Madhuri watches in horror as
Inspector Sawant holds a gun to Satyasheel

In deliberately distinct ways, the three characters depict greed and avarice, fear and fragility. Ultimately, it is their vulnerability that endears them to the audience. Sawant’s Satyasheel is the epitome of low cunning that crumbles under the analytical unraveling of the mystery by Mohan’s Inspector Sawant; but for all his cockiness, and sure-footedness, the inspector proves to be all-too-human. 

That evening, both the young male actors were a study in contrast, and control. But the evening clearly belonged to Desai’s Madhuri, who is bold, brash at the beginning, but then quickly turns brittle, and ultimately breaking down in the end. 

Satyasheel terrorizes Madhuri
Jasmine Sawant’s adaption into English of the original Marathi play by Yogesh Soman keeps the audience riveted to the end. She retains the authenticity of the original by retaining elements of the original – such as deliberately not translating Indian currency denominations into North American ones. So, lakhs remain lakhs and don’t turn into millions, and crores also remain crores instead of turning into tens of millions.

However, she deftly alters the tone of the content to make it more contemporary, and relevant to a general North American audience. The original Marathi play has had an incredibly popular run, and by staging it in English in Canada, Sawitri Theatre Group has served theatre lovers in Toronto well with something that is not generally associated with the group’s oeuvre.

Sampradaya, the venue, is a cozy place that enabled the three young actors to engage the audience and draw them into their shenanigans. Over these last few years, the Savitri team has coalesced into a finely-tuned operatic orchestra that seemingly surpasses its best with every show.

Images: https://www.facebook.com/SawitriTheatreGroup/ 

Saturday, October 24, 2015

Remembering a family man

This morning, at 4:40 am, as we waited for the bus to arrive – the bus that would take Mahrukh to work, she reminded me that it was Meghnad’s birthday today.

As I walked back home from the bus stop, after Mahrukh boarded the bus, I admitted to myself that I had quite forgotten it was the 24th of October.  

He would have been 80 today. 

I had spoken to Durga last evening (it was the 24th morning in India already), but we didn’t talk about Meghnad. We spoke about the family, of someone’s surgery, and of someone else’s engagement, and of another one’s brave battle against an illness.

We spoke about her own loneliness, which she denied, but couldn’t hide from her voice. But for some reason we didn’t speak about him. Perhaps, she had forgotten, too, or perhaps it was too early in the morning there in Bombay for her to be focused.

Then again, it has been 18 years since Meghnad left us; and with the passage of time, memories become hazy, even if they don't entirely fade away.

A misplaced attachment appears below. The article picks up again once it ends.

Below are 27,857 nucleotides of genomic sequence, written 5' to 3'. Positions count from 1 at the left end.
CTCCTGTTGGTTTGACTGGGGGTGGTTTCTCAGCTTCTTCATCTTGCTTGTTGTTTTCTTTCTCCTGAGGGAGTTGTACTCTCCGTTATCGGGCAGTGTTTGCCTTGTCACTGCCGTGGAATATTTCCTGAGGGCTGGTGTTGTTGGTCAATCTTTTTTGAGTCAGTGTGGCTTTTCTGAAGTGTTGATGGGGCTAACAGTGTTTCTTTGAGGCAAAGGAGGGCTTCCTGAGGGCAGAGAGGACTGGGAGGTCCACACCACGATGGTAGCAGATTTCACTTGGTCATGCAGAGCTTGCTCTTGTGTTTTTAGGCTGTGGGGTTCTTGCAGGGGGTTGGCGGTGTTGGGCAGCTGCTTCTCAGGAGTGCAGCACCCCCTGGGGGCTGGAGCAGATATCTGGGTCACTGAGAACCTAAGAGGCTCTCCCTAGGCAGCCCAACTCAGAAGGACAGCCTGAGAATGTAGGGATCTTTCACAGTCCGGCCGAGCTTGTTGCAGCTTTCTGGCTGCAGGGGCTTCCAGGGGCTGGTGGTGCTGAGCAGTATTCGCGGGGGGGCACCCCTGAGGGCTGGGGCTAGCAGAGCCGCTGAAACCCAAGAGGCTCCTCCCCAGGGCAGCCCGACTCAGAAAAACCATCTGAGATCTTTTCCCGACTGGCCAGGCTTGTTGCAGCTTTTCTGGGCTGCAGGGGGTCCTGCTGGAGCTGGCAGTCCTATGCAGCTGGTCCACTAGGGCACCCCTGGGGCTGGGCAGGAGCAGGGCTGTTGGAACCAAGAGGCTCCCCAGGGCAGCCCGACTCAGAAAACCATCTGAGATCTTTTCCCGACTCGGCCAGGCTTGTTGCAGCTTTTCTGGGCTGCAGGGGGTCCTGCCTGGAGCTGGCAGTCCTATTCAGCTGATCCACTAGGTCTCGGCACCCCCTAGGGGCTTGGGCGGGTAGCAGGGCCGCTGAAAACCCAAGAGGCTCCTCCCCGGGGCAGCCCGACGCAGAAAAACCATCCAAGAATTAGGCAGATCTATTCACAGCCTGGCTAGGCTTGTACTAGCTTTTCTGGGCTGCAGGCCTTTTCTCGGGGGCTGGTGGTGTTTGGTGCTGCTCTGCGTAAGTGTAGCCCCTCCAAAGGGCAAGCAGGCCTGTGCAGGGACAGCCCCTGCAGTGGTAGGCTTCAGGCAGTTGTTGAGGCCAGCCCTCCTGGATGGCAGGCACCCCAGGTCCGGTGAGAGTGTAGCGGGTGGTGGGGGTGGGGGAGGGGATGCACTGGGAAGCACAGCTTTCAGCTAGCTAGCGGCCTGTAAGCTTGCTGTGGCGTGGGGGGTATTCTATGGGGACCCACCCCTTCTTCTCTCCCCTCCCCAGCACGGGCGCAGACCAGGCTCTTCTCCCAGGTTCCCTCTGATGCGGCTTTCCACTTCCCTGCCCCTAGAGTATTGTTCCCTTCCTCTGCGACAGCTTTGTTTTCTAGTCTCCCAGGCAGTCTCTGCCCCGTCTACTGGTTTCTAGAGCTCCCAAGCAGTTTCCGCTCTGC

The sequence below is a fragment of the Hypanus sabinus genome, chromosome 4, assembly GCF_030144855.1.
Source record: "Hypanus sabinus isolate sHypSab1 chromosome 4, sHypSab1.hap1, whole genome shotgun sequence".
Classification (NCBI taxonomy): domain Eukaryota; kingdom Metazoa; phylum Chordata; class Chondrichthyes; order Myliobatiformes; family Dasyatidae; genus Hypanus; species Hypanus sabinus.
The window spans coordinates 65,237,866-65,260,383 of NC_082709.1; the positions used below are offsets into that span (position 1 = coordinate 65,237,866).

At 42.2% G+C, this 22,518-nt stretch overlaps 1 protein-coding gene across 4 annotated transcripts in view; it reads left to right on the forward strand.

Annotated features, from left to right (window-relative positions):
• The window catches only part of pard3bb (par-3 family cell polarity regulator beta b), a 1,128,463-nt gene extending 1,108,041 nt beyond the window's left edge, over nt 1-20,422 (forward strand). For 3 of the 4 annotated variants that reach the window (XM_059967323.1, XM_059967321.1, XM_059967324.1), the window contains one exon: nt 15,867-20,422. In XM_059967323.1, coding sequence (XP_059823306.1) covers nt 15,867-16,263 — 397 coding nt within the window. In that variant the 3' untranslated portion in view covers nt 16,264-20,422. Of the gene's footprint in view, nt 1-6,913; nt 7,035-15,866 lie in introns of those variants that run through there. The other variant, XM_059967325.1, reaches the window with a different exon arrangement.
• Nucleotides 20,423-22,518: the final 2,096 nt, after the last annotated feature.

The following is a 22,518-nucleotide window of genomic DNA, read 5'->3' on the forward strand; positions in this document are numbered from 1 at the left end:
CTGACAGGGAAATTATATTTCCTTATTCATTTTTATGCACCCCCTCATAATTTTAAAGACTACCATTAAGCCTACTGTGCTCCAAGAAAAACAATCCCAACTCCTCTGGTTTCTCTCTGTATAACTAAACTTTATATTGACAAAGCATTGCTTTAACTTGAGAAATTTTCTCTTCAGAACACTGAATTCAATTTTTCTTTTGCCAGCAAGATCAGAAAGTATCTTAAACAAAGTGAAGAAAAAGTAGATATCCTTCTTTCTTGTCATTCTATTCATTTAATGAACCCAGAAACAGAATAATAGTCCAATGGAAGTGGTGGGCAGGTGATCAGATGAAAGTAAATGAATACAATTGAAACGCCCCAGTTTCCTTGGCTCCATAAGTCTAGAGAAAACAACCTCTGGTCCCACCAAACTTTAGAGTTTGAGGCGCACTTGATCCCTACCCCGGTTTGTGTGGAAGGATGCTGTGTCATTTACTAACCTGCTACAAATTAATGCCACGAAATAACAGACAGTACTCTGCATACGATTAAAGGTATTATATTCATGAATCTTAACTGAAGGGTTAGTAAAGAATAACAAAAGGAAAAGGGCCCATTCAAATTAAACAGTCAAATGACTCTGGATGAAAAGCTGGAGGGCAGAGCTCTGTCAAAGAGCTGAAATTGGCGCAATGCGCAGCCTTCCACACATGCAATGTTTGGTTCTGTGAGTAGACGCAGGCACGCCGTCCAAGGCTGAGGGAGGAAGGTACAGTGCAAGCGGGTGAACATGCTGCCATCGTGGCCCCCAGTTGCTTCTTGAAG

In remembering him, I can only think of how I have begun to resemble him, not just physically, but emotionally, too. I remember him every time I talk to my sister, who, I think, is more like him in every which way, than I am.  

I remember him when I see my son. I hope one day I will share the same father-son relationship with Che that I had shared with Meghnad. And I see it happening already. 

I remember him when I quarrel unceasingly with Mahrukh over utterly and ridiculously petty things. My parents did that all the time. As did Mahrukh's parents. We are not too different from my parents were, I realize. I suppose we all grow up to be like our parents. And I guess that is the way it should be. 

But most of all, I remember him every time I talk to my mother. Durga married him when she was young, and was his wife for 37 years. And although it may sound utterly patriarchal, a lot of what she is today, is what he made her. 

He introduced me to the world of ideas and ideologies. And after wavering briefly, I followed his path because it seemed to me then and now to be more just and reasonable. And though the world has changed completely in the last nearly two decades, the path he choose remains as relevant today, as it was when he was alive.

He introduced me to the world of books. I remember him every time I read a good sentence, or read a good poem, or talk to an interesting person, or come across a good oratorical performance by a charismatic (and left-leaning, or at least a liberal) political figure.

I remember him for all the issues that he raised – human rights, labour emancipation, neo-colonialism, liberation struggles, Gandhi – where he agreed and where he didn’t with the Mahatma. 

He introduced me to Sarvepalli Radhakrishnan, and to Bhimrao Ambedkar – two diametrically opposite Indian intellectuals, and of course to Jawaharlal Nehru, the man who inspired an entire generation of Indians to determinedly move forward, leaving behind the baggage of debilitating and dilapidated beliefs, and outmoded social practices. 

From him I learned to read the right way, and by that I mean reading to remember. He would read in the old-fashioned way – marking sentences, passages, pages in a book that he loved. It would irritate me when I read the book after he did, because I would be guided by his marking and that came in the way of discovering something in the book on my own.

I remember, when I was in my early 20s, I gifted him a biography of Che Guevara, in which I wrote, “Thank you for never giving me a cause to rebel.”

But rebel I did.

My act of rebellion was to read authors he hadn’t read, wouldn’t read. I began to read contemporary American literature, something that he hadn’t done, probably for ideological reasons.